Mortgage lending in the UK is rising at its slowest rate since January 2002, according to the Bank of England.
A monthly dip in lending does not alter the picture of a stable market
Lending in July rose at a yearly rate of 10.4%.
Last month lending by banks and building societies rose £6.45bn, the lowest cash increase for a little over three years.
However, separate figures on mortgage approvals - loans agreed but not yet made - suggest the property market will be stable in the coming months.
Mortgage approvals are often seen as a good indicator of future trends in the housing loans market.
Last month they rose to 97,000, back to the levels of a year ago and similar to the figures of the previous three months.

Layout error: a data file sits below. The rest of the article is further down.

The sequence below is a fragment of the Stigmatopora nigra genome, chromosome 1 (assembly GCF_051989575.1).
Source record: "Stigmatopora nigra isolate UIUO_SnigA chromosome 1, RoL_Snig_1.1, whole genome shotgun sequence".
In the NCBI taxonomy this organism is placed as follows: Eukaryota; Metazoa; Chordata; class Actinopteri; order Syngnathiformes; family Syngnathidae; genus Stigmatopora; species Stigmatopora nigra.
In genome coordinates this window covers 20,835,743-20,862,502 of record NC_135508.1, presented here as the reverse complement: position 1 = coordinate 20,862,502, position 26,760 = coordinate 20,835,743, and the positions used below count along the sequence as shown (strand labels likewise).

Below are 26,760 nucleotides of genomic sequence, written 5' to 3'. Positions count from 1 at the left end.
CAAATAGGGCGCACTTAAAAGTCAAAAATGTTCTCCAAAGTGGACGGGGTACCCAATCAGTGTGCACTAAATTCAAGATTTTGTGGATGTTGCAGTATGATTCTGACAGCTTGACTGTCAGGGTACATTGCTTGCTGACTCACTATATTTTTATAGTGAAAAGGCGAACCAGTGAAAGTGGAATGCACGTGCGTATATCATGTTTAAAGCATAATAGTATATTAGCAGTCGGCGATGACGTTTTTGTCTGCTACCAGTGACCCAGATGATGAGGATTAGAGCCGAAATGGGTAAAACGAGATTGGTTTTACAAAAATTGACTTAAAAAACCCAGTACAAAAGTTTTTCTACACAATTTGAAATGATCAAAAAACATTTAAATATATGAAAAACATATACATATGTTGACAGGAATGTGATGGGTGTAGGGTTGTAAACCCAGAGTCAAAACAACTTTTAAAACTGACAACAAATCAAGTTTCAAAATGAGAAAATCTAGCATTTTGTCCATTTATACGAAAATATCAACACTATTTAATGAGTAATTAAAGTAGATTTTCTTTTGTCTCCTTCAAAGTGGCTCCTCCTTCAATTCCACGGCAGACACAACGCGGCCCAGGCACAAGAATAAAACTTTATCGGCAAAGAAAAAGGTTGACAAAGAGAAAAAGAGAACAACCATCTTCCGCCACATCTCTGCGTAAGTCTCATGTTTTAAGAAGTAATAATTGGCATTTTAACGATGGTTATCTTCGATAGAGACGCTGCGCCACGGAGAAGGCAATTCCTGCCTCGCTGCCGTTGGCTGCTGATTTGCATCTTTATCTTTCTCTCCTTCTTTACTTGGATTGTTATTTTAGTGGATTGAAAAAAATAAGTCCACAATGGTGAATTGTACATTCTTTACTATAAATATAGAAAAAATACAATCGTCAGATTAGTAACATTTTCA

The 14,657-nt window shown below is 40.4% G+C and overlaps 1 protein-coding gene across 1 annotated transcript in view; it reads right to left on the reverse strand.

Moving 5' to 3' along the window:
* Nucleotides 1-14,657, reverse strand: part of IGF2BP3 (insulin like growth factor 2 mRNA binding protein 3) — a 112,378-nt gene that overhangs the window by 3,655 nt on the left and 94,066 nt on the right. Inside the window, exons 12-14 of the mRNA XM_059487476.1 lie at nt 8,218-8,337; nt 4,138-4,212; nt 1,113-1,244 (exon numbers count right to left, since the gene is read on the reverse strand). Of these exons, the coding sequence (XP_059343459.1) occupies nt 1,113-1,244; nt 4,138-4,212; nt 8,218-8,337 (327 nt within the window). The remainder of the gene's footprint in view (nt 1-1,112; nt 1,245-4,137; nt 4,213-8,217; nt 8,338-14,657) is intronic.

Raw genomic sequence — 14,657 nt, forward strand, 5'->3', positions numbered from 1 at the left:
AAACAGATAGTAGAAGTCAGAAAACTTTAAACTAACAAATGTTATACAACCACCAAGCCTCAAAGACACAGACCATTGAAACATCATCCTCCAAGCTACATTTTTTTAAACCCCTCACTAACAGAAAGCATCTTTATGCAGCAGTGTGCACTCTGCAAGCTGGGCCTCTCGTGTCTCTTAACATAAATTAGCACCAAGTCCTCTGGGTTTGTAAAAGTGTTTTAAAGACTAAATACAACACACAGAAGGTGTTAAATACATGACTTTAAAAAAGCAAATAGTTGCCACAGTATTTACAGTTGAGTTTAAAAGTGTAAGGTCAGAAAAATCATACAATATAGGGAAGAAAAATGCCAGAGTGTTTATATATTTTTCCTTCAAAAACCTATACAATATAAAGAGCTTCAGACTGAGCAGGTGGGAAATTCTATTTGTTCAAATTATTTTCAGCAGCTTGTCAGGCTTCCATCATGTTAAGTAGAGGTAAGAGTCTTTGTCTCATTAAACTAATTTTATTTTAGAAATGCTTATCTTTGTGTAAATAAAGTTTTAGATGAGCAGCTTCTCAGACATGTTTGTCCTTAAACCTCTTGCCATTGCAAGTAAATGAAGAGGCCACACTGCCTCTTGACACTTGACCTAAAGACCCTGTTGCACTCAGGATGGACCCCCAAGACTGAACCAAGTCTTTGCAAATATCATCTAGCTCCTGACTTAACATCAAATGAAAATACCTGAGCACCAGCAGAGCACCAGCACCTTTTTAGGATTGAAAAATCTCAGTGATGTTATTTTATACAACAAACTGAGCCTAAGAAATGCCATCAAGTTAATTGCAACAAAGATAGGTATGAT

Fresh borrowing by consumers on credit cards, hire purchase agreements and bank loans has also continued to slow down, separate figures from the Bank of England showed.
The Bank's figures show that in July this sort of borrowing - known as consumer credit - was increasing at an annual rate of just 12.1%.
That was the slowest annual rate of growth seen since June 2001.
The figures all point to the dampening effect on both borrowing and spending of last year's increases in interest rates.